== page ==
Four All Stars well deserved
JAMES HORAN can claim a big slice of the latest All Stars honour bestowed on Mayo football. The awards to three defenders are a new distinction for the county ... and confirm the quality of the defensive structure the manager has been assem- bling.
All of the four awards are well deserved, but none was more pleasing to this writer than that conferred on full-back Ger Cafferkey. The praises of Keith Higgins and Lee Keegan have been sung on many occasions. But when the laurels were being dished out, the Ballina man was never top of the bunch.
Yet he has become perhaps the most efficient defender of the six. Ever since winning an All-Ireland U-21 title in 2006, Cafferkey, with the exception of a couple of breaks, has been Mayo’s regular senior full-back.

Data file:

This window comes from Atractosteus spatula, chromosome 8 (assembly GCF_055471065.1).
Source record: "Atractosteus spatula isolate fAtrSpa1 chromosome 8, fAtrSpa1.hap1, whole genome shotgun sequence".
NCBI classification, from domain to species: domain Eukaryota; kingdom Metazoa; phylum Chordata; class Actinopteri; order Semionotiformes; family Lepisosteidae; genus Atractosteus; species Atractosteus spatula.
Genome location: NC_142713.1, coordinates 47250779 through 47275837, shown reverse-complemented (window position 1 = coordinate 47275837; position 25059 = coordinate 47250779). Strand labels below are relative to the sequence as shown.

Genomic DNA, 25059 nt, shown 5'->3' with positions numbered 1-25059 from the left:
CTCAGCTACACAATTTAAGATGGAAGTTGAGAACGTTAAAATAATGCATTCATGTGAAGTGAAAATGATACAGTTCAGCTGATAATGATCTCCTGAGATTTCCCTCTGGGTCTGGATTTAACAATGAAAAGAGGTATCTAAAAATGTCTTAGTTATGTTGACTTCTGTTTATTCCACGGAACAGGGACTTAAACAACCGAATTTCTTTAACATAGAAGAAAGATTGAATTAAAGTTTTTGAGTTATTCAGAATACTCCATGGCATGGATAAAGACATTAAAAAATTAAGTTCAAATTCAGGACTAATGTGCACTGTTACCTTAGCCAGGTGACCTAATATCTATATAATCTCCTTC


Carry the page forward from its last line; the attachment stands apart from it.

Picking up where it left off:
He has had his low moments, and he is not in the mould of great high-fielding full-backs of other generations even though he has out-fielded some notable forwards, including Kerry’s Kieran Donaghy.
Other commendable qualities have shaped his career, however, and were obviously recognised by the All Star selectors including timing and tenacity in the tackle, his ability to dispossess an opponent and his determination to let none pass.
Playing among the best teams in the country and slogging it out with the top players has brought an edge to his game and sharpened his understanding of full-back play. He is still young and hopefully with the rest of his colleagues will soon realise his dream in Mayo football.
Keith Higgins has shown a consistency throughout the last few years that have made him the top corner back in the country. His sprints from defence and his ability to cover for Cafferkey, as Seán Flanagan once did for Paddy Prendergast, distinguishes his performances.
Lee Keegan was an unexpected choice for many, but no less deserving of his slot among the Stars than any of the other 14. His selection is a huge honour, too, for the Westport club who battle hard for support in a town where soccer dominates.